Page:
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Kathryn Wheeler

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    https://www.youtube.com/channel/UCyfaF1wA2EZagdS7E8i3ixw/featured

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  • Interests
    20 button anglo
  • Location
    Worcestershire

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  1. My goal is mainly to put down what my final arrangements for a tune were so if I forget I can remember what I did 😛
  2. Thankyou, happy to contribute in some way to the discussion. I’m interested to see the various ways music for the anglo (especially harmonic) can be notated clearly
  3. I forgot to mention (and this might be obvious) - when I notate harmonic stuff on one stave, left hand has stems facing downwards, right hand upwards. And of course the left hand fingerings go underneath. I can imagine a few downsides of this approach. Whilst it has all the information there (I think!), it could look daunting to some. I am used to reading music (not for concertina I might add - I've learnt that myself through mostly coming up with new tunes and playing by ear. But I come from a background of both playing sheet music on other instruments and playing by ear/improv/coming up with tunes)
  4. Yes, of course Here's an example https://ko-fi.com/post/Sheet-music-available-for-anglo-concertina-N4N63CUNU I have to allow more space for the staves when there's a lot going on in right and left hand, I noticed. In this example everything has fingerings in, I think, so as you can imagine when there's a lot happening, it can get busy. Also, this music is for 20 button. With a 30 more notes go lower, and I can't be having with lots of leger lines! So, I do like the idea of having bass and treble clef/two staves for that. I'm still really new to notating this music (neatly) - most of what I have done is written out in pencil on manuscript and probably in no kind of sensible order! So, I need more excuses to write out my tunes and arrangements neatly like this - or just get on with it as it'd be handy and nice to have them all neatly done (I use Musescore which is freely available. Took a while to get used to how to add fingering numbers and lines to indicate "on the pull". There are probably all sorts of advantages and disadvantages to different notation methods. However, I must say as a player that loves harmonic stuff, that just having numbers underneath a stave and only the "melody" notated is insufficient - I like way more information about note duration/articulation really!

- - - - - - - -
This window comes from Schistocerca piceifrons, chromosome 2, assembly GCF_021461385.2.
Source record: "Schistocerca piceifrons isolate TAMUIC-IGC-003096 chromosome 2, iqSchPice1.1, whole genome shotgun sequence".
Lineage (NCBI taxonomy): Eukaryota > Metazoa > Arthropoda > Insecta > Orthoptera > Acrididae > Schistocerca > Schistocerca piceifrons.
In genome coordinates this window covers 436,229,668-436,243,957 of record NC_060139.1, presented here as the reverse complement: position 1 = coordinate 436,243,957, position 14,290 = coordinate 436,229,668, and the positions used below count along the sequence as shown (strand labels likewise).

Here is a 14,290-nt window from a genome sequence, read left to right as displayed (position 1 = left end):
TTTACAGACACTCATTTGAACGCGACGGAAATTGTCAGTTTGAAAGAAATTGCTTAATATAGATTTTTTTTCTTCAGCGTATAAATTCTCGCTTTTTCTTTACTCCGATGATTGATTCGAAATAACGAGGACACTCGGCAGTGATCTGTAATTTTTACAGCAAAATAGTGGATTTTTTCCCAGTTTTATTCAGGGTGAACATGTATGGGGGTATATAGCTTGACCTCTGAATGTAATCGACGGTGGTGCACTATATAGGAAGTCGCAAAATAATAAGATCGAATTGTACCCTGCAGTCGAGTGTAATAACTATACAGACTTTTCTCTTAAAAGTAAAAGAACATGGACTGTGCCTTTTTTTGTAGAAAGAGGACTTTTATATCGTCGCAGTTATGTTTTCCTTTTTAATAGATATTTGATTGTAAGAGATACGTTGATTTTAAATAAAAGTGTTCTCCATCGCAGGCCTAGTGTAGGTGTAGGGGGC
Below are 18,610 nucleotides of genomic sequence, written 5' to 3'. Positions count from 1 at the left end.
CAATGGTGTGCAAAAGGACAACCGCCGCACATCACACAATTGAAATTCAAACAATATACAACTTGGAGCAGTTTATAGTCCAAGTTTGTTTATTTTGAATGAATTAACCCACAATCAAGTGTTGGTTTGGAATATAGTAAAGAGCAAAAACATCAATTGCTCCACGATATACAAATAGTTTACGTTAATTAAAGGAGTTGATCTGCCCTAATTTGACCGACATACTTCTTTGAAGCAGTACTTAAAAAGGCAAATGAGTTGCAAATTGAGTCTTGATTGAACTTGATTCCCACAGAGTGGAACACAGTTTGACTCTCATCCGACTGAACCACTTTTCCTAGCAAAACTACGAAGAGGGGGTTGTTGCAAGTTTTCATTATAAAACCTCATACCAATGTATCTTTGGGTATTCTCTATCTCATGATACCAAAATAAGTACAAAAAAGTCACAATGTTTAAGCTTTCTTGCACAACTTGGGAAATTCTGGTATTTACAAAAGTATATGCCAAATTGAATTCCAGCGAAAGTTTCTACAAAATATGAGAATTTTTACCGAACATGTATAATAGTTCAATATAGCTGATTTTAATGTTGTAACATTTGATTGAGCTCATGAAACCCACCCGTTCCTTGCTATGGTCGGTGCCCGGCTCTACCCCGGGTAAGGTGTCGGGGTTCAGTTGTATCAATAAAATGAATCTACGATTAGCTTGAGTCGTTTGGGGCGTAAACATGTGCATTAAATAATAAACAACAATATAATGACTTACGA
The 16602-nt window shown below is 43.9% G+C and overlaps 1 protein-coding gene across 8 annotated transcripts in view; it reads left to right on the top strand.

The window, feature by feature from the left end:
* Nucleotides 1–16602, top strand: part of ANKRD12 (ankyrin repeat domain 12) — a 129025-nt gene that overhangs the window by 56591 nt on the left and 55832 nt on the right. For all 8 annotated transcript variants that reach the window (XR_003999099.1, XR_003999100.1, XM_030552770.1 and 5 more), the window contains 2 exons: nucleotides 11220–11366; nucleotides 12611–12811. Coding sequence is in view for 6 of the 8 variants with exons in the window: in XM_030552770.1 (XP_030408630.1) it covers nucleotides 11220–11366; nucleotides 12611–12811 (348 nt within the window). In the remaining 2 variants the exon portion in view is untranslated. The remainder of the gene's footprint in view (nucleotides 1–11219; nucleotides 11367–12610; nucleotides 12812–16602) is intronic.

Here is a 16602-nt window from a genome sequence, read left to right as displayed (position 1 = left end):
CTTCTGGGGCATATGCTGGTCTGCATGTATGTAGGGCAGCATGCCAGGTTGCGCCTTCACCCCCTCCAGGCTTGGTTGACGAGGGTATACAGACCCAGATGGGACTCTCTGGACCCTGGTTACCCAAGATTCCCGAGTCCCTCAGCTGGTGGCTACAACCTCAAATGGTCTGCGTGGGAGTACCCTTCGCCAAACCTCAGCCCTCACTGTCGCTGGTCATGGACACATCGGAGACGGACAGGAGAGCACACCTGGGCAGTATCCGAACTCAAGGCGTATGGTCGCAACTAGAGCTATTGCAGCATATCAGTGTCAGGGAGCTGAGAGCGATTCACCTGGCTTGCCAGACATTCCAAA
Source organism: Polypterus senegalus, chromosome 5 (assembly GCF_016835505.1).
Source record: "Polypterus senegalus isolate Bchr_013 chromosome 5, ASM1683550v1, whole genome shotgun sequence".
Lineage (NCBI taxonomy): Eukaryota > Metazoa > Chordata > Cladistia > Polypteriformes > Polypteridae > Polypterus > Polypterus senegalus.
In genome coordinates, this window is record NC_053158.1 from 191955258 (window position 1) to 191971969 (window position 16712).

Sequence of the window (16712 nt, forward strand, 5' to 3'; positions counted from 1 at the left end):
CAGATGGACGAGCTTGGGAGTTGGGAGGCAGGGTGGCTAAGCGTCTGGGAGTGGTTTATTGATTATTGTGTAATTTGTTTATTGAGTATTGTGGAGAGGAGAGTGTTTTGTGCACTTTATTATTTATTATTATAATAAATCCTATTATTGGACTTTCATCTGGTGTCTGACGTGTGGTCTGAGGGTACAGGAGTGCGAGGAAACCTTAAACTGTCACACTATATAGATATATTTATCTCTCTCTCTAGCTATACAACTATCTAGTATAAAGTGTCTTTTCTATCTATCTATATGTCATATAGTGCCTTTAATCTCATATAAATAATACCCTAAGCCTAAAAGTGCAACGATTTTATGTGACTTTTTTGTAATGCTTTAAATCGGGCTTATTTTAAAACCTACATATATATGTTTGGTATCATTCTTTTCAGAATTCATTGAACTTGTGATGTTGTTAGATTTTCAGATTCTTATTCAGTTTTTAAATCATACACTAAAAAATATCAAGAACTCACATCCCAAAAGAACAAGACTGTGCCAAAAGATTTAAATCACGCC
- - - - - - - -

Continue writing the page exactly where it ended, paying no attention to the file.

5. I do a lot of harmonic stuff where there can be a variety of different accompaniment styles going on within a piece. As a result it’s important for me to show exactly what’s going on in both hands. So I do something very like the first examples - both hands shown on the stave (on the same stave so far, although I can agree it can occasionally look busy or overwhelming). The difference is I use the same way of indicating bellows direction (and any fingering necessary - I don’t indicate everything) as Gary Coover